Kung Fu Panda 2: The first time you have Panda Express, it's OK. When you microwave it the next day, though—.
Midnight in Paris: Woody Allen's most charming film in years stars Owen Wilson as a Jazz Age-infatuated screenwriter and aspiring novelist who ends up hanging with the likes of Hemingway and Fitzgerald.
The Double Hour: It's one twist after another in this sharp new Italian thriller, until you're turned around so much that no one—not even the characters—knows what to believe.
Pirates of the Caribbean: On Stranger Tides: More of these? Haven't we been pillaged enough?
Bridesmaids: Kristen Wiig moves from scene-stealer to leading lady in this raunchy girl-comedy, and it turns out she's well suited to the promotion.
Cave of Forgotten Dreams: werner Herzog takes a small team and 3-D cameras into France's Chauvet caves, home of the oldest cave paintings.
Thor: The summer superhero season kicks off with Kenneth Branagh's adaptation of the comic book based on the Norse God of Thunder. Chris Hemsworth is entertaining enough as the banished immortal who learns important lessons while trying to hammer Natalie Portman, but the scenes in Asgard are infinitely more interesting than those on Earth.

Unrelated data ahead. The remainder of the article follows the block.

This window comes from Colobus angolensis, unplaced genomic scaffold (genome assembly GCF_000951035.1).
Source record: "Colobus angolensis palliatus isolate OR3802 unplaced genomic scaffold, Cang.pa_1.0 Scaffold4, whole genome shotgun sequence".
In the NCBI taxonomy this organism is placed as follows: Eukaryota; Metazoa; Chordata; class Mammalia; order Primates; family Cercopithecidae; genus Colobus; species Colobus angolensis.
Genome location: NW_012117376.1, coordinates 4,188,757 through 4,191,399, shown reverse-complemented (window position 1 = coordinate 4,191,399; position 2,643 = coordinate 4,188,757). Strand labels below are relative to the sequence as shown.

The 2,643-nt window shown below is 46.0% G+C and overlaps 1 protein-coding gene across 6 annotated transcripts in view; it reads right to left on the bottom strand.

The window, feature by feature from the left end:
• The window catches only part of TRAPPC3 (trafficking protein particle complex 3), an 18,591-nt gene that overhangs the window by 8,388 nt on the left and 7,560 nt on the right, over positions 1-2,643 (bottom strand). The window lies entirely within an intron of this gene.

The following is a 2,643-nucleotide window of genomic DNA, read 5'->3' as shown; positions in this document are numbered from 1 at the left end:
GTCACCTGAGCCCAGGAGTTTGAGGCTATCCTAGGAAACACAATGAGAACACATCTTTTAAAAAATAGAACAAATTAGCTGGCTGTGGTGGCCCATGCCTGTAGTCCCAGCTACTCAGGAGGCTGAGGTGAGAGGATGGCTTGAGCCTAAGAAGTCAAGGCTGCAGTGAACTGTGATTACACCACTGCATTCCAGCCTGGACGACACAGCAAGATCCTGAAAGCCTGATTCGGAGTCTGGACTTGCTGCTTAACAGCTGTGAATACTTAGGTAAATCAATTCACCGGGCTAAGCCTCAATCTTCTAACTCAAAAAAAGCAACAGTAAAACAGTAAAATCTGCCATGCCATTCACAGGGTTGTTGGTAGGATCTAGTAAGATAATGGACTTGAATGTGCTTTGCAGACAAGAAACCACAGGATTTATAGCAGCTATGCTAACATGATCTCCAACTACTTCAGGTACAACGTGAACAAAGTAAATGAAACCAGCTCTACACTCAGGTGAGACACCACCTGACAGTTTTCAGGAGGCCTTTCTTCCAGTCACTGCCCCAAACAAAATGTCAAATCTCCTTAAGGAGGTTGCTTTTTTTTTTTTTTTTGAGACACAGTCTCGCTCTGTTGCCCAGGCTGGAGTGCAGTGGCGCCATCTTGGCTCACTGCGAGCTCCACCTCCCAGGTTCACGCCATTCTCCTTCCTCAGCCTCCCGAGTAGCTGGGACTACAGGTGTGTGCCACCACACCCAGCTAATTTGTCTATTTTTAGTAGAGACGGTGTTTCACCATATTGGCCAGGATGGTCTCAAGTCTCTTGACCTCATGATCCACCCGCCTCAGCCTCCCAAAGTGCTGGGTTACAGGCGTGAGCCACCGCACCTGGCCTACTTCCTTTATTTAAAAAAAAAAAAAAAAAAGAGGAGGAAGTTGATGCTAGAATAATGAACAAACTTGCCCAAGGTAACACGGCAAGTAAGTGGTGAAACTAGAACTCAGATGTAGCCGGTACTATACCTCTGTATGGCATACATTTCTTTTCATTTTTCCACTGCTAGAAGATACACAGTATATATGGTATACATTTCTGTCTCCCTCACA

Fast Five: Dwayne Johnson joins The Fast and the Furious alums Vin Diesel, Paul Walker, Jordana Brewster, Tyrese Gibson and director Justin Lin for a fast and furious trip to Brazil. Michelle Rodriguez sat this one out.
Water for Elephants: Robert Pattinson tries to break out of his own Twilight shadow by joining a circus and wooing Reese Witherspoon in this adaptation of Sara Gruen's beloved novel.
Boto be Wild 3-D: Despite sounding like yet another animated animal movie, this is an IMAX film about baby elephants and orangutans and the people who love them. Oh, and it's narrated by Morgan Freeman. Collective sigh for the baby monkeys, please.
I Am: After a near-death experience, director Tom Shadyac—who also made films like Ace Ventura, Patch Adams and Bruce Almighty—changes direction, making a documentary that asks some of the world's political and spiritual leaders why we're so messed up.
Limitless: Bradley Cooper takes a drug that allows him to use 100 percent of his brain. Basically, he becomes Charlie Sheen.
The Lincoln Lawyer: Matthew McConaughey is a sleazy lawyer whose office is the back of his town car.
Tornado Alley: This new IMAX film, which travels into twisters with some professional storm chasers, has to be better than Twister, the movie.
Hubble: Leonardo DiCaprio lends his pipes to this IMAX film, which uses CGI and real footage to take a close look at saturn's rings. Just stay away from Uranus. At the Reuben H. Fleet Science Center in Balboa Park.
The Rocky Horror Picture Show: The camp classic continues its ongoing run, Fridays at midnight at La Paloma Theatre in Encinitas.